Last week I went to see the new Wonder Woman film starring Gal Gadot. The film did a great job of explaining the origins of Diana Prince, making her an engaging protagonist, and weaving a narrative with heart. Needless to say, I enjoyed the film.
I’m not here to give a movie review, though, or discuss Wonder Woman as an American icon. She has been through quite a lot as a character, adapting to the many waves of progression as the roles and perceptions of women have changed since the early 20th century. Instead, I want to talk about what Gal Godot brought to the character- unwavering confidence.
Sure, Wonder Woman has superhuman strength, cat-like reflexes, bullet-proof bracelets, and lasso skills to rival the Lone Ranger, but, really, the trait that allows her to accomplish her mission- stopping humanity from killing each other in The Great War and defeating the god Ares- is her belief in her abilities and convictions.
In the beginning of the movie, Diana is a child who knows that she wants to be a warrior. As the only child among the fearless Amazons, she watches as the warrior women train in the arts of combat, archery, and swordsmanship. Her mother does not want her to learn these combat skills, but Diana knows it is her calling and she defies her mother by following her curiosity and interests. Diana grows up to become an accomplished fighter, possibly the best of all the Amazons.
When Steve Trevor’s plane crashes near the Amazon’s secret island of Themyscira, Diana rescues him without a second thought. Steve’s enemies pursue him to the shores of the island and the Amazons defeat them. Diana protects Steve and he tells her that he must return to London to save his people from a deadly German gas and help end the war. Diana feels that all signs point to Ares being responsible for men killing each other in the war. As an Amazon, it is her duty to defeat the evil god of war.
Diana tells her mother that she wants to accompany Steve back to the war. Her mother refuses and says that Steve will remain their prisoner. Here, Diana must take a stand. She, again, defies her mother. Diana’s intuition tells her that Ares is involved in the war and she listens to herself. She knows her calling is to help humanity.
When Diana and Steve arrive in London, she feels no shame in the differences between her Amazonian wardrobe and the Londoners’. Her focus is on the war, alone. Wonder Woman isn’t wasting time thinking about whether she fits in. She focuses on accomplishing her goal.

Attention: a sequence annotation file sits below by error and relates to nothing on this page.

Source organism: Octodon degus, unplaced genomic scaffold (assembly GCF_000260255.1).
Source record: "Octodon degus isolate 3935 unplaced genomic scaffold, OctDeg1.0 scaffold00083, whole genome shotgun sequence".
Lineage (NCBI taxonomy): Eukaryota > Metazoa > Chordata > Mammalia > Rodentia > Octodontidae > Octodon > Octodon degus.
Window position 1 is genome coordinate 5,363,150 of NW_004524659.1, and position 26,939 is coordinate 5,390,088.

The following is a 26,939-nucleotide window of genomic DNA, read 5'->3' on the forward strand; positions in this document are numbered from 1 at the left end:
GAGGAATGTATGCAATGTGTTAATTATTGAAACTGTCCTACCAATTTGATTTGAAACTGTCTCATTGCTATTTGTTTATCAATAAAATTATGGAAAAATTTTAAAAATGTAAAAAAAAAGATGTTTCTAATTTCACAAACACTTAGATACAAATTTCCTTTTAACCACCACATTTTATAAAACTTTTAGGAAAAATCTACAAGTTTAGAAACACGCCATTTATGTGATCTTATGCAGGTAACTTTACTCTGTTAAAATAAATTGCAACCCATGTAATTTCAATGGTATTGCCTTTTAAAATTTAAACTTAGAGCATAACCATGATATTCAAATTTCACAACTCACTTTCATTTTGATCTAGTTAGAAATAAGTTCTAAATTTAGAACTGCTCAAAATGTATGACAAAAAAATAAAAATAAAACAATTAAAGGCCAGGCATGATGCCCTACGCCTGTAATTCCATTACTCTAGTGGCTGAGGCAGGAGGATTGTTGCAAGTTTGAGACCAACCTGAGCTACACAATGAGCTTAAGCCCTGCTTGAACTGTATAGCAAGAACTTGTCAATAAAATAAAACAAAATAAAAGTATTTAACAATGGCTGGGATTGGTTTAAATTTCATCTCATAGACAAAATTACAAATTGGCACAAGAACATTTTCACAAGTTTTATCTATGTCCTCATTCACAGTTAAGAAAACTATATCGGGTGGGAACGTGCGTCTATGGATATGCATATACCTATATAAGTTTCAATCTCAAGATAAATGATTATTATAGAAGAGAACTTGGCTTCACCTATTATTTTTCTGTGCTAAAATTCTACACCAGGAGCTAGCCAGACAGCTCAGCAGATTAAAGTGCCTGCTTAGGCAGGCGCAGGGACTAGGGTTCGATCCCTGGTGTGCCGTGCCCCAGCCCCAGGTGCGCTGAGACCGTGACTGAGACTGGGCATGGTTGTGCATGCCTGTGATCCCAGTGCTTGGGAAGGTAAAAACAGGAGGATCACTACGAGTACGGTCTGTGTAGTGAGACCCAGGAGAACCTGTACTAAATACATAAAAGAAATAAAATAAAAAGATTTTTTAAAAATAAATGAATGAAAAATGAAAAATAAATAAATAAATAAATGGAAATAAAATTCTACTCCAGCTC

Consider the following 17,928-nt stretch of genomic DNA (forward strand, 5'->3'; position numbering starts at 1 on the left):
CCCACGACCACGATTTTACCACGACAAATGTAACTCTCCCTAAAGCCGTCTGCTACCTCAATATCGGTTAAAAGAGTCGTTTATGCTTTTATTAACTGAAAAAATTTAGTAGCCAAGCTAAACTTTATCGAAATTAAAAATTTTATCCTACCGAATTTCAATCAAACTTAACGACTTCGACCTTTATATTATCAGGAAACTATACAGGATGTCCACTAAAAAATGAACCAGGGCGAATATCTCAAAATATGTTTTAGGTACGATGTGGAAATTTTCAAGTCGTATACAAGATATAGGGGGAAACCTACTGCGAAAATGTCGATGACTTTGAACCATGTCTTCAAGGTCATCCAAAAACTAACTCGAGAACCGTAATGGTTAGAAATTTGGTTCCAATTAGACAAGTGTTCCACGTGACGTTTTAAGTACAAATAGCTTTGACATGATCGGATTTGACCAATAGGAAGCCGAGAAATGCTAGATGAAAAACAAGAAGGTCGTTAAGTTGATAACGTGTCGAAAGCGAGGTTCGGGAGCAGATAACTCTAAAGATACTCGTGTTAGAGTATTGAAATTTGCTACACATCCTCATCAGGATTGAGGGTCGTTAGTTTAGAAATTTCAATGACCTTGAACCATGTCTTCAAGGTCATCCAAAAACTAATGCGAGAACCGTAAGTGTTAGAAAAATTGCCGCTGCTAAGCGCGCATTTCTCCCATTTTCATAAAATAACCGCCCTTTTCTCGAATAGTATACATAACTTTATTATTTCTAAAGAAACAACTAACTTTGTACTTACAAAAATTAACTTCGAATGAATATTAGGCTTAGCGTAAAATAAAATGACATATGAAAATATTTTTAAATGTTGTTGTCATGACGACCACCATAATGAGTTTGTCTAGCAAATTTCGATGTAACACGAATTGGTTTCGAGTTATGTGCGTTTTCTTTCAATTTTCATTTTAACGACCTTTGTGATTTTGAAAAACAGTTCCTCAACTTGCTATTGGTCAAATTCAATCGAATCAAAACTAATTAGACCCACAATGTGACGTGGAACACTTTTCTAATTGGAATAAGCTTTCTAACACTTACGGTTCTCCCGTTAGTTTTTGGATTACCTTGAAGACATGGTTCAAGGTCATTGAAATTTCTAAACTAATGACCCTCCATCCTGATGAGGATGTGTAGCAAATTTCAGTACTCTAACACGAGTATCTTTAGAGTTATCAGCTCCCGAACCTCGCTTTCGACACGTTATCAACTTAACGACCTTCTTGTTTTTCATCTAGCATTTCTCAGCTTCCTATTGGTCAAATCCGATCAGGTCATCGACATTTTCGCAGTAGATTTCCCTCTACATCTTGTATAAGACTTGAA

At the Western Front in Belgium, Diana, Steve, and their team finally confront the war. Diana sees that she can help on the battlefield, where the men are struggling and a village is under siege. Steve wants to press ahead with his own mission of finding the German’s and stopping their deadly gas. He tries to push Diana to forget about the situation they’re looking at and focus on his task. Diana will not be pushed, though. She stands her ground and knows that she can help save the village. While the soldiers are hiding in their trenches, Diana charges into the no-man’s-land toward the enemy. I doing so, she gives the soldiers confidence as well and they follow her into the fight.
Diana’s arc builds as scene by scene her belief in herself grows stronger and she becomes more confident as a fighter for people. This is why I admire her as a character in the film. It is unusual to see a female character show such leadership and it’s captivating, inspiring.
It can be argued that all superheroes have confidence or at least gain confidence by the end of their story- they wouldn’t be very good at their jobs otherwise. However, it seems that Wonder Woman really needs this trait to be successful as a character, beyond her hands-on-hips power pose.
If Wonder Woman didn’t have confidence, she would not leave Themyscira with Steve Trevor, go out onto the battlefield when everyone tells her not to, or hunt an enemy that no one else believes is real. It is her self-belief that makes her character so great in this film. Without it, she would be a flimsy caricature- a novelty as a female superhero, alone, and not a real character that people are loving.